The age of uncertaintyWhat would happen if banks charge you fees for your deposits instead of paying interest return? In mainstream economics context, one would take out the money from the bank and spend it on a new wardrobe or even a car based the consumer rational choice theory. But what is actually panning out these days debunks the orthodox belief. Instead of spending, consumers are tightening their belt even further. The drastic actions by central banks in Europe and Japan of sending the interest rate into the negative territory little helped to stimulate spending, but only wrecked havoc on the banking sector. Banks running short of reserves began to redeem loans, further squeezing the liquidity.
Monetary easing, or lowering of interest rates, is aimed to artificially inflate demand to stimulate the economy. If demand does not grown even with the interest rate under zero percent, the demand side must have become dysfunctional. The familiar scene of an industrialized society is a train of thousands of workers clad in same uniform hunched over an assembly line before them and working in mechanical rhythm. But with technology becoming so advanced to have artificial intelligence like AlphaGo beat human intelligence, machinery is quickly replacing human labor. The shift to automation has been taking place in so sudden pace that even the workers had not been fully aware what had hit them. The gap in intelligence turned out to be more consequential than capital gap.
The upsurge in the age of intelligence came about coupled with globalization phenomenon. When it remained the sole superpower, the U.S. economy fared well regardless of how poorly the rest of the world was doing. The global economy no longer has borders. It is why the U.S. Federal Reserve abruptly stalled its tightening cycle after it lifted off base rate from the near zero percent in December amid volatilities and monetary actions in other economies. The demographic graying also has become universal problem. The triple acceleration of shift to intelligence-oriented society, globalization, and aging has worsened the inequalities. The middle class is breaking down not only in the developing world, but also in advanced nations. No monetary stimulus — even with the interest rate at negative zone — helps.
Macro-economists and policymakers are mixed in their alternative solutions to the unfamiliar economic circumstances. Former U.S. Treasury Secretary Lawrence Summers believe the rates in the negative territory would work no more than addictive drugs and instead called for aggressive fiscal expansion. Since households do not budge in spending, the public sector must do its part to fill up the gap in the demand, he claims. Thomas Piketty, a professor at the Paris School of Economics and author of “Capital in the Twenty-First Century” suggests higher taxes on the wealthiest. He demands governments to unify to prevent the riches from talking their wealth elsewhere to dodge taxes. Olivier Blanchard, former chief economist at the International Monetary Fund, believes everything would be solved if companies all raise their wages.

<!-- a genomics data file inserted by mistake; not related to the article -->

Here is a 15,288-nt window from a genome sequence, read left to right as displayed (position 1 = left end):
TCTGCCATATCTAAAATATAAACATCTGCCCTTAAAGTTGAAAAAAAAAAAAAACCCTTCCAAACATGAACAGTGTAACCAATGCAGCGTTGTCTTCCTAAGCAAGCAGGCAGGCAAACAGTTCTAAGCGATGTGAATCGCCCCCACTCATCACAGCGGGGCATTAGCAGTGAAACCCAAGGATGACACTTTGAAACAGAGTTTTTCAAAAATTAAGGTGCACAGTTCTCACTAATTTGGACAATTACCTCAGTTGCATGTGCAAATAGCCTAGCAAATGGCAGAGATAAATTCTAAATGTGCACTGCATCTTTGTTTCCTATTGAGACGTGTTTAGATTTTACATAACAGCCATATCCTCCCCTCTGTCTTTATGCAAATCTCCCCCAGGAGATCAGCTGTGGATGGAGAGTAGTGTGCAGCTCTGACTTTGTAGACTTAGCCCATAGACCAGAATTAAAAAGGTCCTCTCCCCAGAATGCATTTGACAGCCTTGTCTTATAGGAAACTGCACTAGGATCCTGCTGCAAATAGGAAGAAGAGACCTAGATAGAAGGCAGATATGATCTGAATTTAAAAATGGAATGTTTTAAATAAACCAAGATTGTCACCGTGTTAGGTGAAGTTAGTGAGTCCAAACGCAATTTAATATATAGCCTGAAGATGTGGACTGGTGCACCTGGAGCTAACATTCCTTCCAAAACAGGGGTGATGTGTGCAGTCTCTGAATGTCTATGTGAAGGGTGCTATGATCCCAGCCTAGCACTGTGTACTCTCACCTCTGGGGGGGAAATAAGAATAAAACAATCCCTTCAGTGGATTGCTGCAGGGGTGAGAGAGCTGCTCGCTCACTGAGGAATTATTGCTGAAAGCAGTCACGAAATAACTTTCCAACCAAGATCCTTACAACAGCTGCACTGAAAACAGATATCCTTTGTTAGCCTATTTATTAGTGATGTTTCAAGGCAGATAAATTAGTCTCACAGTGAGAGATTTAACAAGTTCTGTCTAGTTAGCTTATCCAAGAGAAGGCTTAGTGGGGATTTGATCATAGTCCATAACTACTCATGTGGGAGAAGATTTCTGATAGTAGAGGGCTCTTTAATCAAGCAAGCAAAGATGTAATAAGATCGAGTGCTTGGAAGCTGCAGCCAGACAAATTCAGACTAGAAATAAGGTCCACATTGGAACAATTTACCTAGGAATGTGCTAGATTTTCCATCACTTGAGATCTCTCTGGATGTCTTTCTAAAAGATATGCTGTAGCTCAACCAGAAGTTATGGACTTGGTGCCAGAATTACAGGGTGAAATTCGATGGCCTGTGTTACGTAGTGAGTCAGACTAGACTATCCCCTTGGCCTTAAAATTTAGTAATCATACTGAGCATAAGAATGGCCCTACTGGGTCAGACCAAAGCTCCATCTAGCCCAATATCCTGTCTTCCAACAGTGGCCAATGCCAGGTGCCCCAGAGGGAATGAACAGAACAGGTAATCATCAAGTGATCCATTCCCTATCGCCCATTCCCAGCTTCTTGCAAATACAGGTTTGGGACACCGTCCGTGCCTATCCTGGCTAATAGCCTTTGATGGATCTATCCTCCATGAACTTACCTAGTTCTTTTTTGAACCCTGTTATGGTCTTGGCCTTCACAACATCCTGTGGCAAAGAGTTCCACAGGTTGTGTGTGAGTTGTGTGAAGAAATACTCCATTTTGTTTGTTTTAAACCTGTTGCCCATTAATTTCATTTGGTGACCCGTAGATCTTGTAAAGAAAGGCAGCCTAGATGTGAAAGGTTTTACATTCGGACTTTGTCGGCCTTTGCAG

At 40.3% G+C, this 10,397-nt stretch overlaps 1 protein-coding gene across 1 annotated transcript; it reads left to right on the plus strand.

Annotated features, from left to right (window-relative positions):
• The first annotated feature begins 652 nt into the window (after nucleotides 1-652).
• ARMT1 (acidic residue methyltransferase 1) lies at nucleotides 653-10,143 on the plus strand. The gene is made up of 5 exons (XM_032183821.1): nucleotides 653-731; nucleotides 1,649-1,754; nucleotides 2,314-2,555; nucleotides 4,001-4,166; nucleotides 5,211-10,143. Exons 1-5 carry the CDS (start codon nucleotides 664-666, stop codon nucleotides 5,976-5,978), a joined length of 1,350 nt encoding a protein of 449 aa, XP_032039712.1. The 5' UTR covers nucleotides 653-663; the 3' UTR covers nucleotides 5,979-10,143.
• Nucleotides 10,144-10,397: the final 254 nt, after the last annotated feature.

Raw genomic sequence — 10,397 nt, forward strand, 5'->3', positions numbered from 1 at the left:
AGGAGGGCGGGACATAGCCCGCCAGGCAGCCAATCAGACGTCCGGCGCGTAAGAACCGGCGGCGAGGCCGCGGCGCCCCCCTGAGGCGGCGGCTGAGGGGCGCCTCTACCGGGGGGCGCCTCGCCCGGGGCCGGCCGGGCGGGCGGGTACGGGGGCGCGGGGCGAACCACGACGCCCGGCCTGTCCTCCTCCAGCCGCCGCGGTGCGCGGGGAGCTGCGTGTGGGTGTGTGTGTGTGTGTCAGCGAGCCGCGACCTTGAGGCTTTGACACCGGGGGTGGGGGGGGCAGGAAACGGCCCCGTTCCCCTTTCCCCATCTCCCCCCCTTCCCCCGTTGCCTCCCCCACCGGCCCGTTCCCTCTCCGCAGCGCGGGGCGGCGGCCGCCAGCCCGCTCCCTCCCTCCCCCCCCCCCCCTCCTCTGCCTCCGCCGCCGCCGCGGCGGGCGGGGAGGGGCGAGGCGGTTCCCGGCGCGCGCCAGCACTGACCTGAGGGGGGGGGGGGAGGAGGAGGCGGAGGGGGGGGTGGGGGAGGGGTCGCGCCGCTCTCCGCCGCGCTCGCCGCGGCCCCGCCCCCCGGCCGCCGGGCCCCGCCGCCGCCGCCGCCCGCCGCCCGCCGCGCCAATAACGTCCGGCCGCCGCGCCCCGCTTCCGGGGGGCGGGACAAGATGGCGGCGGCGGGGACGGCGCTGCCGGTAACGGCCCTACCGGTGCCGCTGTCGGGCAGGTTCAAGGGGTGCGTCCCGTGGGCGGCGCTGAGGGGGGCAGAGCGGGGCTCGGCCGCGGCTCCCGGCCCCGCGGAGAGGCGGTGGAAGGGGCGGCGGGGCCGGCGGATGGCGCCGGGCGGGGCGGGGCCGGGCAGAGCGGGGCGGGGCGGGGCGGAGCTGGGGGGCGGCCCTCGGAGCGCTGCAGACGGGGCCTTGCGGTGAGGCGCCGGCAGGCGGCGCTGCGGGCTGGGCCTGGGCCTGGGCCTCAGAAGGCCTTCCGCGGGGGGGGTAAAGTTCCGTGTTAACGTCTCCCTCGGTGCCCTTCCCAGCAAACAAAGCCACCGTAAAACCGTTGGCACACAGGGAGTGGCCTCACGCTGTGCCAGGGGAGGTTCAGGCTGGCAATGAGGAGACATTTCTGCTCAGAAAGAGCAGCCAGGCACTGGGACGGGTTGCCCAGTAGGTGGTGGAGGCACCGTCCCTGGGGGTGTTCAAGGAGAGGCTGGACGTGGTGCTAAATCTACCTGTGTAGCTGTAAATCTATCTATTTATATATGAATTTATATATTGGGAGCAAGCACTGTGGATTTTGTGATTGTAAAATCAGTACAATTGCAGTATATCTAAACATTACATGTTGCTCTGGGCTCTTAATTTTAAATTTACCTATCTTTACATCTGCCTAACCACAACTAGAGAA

But the problem is affordability. Governments of developed economies have already passed their limits on fiscal deficits. Governments also cannot easily dare to levy higher taxes on the rich. Companies hardly would agree to up wages. If there is no solution from the demand end, options must be explored in the supply end. Some calls for impetus to accelerate digital revolution where everything goes automated and digital to radically up productivity. Since enormous investment is necessary to make it happen, governments should cut corporate taxes, liberalize the labor market, and remove various regulations.
But supply-end economics also has its downside risk. Lowering corporate taxes and wages could fan polarization in wealth. Unlike industrial revolution led by innovations of electric power and automobile, human jobs cut be cut instead of increasing in digital and automated age. The gap between people with education and intelligence and those lacking would widen. It would be a huge political gamble at a time when inequalities already pose as huge social problem. It is why self-proclaimed Democratic Socialist Bernie Sanders ascended as a formidable rival to Hilary Clinton in the race to win the next presidential candidacy ticket for the Democratic Party in the United States. Economic equalities also remain as key platform in our election campaign.
When nothing worked, the mankind resorted to a war. Overcapacity was solved with a few bombs. The U.S. might have pulled itself out of the Great Depression of the 1930s not through the New Deal programs but through World War II. It is dreadful to imagine what could happen if Europe and Japan cannot save their economies even with negative rates and if China fails to resolve overcapacity that weighs heavily on its economy.
We must strive not to contain the Korean Peninsula from turning into a hotspot amid such uncertain times. We should remember what horrid consequences we last had gone through when our land became the testing grounds for the power game among global powers.
JoongAng Ilbo, Mar. 18, Page B8
*The author is the business news editor of the JoongAng Ilbo.
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